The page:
The current global economy is the outgrowth of a century of trial-and-error experimentation with different political and economic ideologies.
The core battle of ideas is an argument about the best way to promote the economic welfare of society as a whole.
For most of the last century the argument has centered on the role that central governments should or should not play in economic activity.
For much of the last century the argument appeared to swing in favor of central planning and government control.
More recently, the pendulum has swung the other way, toward greater reliance on market forces to determine the allocation of resources.
The transition away from central control has increased productivity and expanded wealth, but has also been societally wrenching for the peoples of many nations.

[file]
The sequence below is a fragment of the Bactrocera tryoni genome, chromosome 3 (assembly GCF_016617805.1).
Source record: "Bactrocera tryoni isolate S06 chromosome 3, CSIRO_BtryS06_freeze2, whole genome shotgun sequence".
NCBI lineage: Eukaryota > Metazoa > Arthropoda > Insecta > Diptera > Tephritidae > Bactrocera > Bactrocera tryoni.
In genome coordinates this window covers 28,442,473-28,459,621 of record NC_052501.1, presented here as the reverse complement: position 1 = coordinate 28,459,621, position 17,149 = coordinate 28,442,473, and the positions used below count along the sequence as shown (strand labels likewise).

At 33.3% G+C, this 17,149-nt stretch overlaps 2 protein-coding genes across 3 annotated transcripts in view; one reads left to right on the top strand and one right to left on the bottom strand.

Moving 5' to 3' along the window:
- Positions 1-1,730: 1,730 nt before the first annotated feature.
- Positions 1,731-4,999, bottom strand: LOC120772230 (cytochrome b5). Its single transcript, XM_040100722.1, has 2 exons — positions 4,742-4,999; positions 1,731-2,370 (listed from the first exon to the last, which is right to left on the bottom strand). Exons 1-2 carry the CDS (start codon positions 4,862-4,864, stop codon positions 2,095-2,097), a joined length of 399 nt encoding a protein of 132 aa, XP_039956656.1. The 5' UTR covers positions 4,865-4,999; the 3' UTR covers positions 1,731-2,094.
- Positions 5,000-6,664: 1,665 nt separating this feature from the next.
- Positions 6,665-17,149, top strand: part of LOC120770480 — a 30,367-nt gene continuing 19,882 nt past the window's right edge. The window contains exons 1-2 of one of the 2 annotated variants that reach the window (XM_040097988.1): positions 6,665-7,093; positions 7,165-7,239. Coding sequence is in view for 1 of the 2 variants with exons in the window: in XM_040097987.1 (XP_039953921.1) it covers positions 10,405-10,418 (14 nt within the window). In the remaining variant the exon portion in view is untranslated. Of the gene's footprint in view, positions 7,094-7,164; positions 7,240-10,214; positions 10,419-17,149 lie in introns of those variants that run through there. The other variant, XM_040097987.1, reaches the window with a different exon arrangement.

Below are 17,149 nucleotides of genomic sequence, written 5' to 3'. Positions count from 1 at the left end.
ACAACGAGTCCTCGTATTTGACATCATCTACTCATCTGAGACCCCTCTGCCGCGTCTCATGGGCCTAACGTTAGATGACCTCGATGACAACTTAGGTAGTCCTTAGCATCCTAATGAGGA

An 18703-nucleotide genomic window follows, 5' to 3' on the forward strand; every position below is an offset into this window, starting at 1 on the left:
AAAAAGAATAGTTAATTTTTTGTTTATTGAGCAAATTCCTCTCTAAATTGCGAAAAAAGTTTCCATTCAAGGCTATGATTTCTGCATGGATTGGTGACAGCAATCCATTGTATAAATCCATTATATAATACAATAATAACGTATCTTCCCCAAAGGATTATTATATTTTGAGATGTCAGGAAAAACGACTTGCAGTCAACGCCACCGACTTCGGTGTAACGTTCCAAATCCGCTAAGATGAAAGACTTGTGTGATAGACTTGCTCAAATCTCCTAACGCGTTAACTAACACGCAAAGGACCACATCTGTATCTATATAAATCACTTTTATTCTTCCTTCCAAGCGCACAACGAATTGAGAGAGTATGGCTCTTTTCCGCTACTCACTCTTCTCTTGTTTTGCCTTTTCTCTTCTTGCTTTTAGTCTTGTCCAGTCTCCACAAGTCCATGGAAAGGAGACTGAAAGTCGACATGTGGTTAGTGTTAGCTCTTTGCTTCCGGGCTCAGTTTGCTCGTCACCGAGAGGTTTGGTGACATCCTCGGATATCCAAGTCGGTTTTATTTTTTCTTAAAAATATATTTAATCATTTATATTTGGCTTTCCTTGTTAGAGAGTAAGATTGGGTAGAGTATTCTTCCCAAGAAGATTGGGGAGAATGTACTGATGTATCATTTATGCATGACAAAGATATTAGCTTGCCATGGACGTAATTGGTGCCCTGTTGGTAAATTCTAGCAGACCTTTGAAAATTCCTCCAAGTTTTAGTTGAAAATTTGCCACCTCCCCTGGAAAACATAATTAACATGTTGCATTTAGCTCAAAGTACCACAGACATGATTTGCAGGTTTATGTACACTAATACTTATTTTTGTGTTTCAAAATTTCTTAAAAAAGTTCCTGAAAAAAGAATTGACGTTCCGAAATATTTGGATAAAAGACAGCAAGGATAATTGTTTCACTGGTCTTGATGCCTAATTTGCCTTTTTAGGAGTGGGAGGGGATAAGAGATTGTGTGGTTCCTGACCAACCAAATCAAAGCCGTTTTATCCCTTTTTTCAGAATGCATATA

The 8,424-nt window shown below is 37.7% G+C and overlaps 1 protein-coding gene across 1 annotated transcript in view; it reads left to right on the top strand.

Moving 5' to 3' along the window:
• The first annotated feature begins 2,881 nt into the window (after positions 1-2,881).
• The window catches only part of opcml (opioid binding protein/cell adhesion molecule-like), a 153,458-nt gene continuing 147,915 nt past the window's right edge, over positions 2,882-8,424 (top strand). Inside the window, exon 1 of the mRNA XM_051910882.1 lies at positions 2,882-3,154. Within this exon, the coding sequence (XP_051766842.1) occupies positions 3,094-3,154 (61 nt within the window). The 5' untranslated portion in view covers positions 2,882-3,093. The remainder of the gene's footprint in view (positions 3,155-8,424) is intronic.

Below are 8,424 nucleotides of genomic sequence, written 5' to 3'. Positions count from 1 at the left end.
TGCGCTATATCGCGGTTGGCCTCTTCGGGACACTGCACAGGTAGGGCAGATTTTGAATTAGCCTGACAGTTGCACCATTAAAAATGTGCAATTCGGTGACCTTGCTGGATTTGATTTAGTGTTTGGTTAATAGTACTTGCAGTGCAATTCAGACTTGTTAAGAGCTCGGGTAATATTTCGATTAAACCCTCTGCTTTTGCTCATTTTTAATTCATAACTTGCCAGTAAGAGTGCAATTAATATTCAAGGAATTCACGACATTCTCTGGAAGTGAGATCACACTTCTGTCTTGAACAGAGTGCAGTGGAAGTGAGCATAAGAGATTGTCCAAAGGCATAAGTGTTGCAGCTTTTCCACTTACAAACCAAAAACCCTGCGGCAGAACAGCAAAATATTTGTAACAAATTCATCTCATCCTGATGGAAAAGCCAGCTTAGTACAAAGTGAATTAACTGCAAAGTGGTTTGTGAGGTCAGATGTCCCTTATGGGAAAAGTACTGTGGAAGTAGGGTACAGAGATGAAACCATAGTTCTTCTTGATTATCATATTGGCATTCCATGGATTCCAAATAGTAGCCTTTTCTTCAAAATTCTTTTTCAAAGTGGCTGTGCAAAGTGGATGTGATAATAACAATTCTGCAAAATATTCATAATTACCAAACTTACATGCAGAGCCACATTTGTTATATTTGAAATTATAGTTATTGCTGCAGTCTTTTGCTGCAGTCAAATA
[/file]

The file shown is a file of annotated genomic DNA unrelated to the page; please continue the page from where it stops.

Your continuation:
In recent decades, technology has also fundamentally changed the way economies behave and interrelate. We are just beginning to understand how to reap the benefits and manage the risks these changes have introduced.
While the growth of globally integrated markets has expanded wealth and raised living standards in many parts of the world, there have also been destructive effects. The Asian economic contagion of 1997-8 is one example.
Because the benefits of globalization have not been distributed equitably, the gulf between rich and poor continues to threaten the stability of the system as a whole.
Equipping dispossessed populations to benefit from open global markets and entrepreneurial capitalism constitutes one of the major challenges of the 21st century.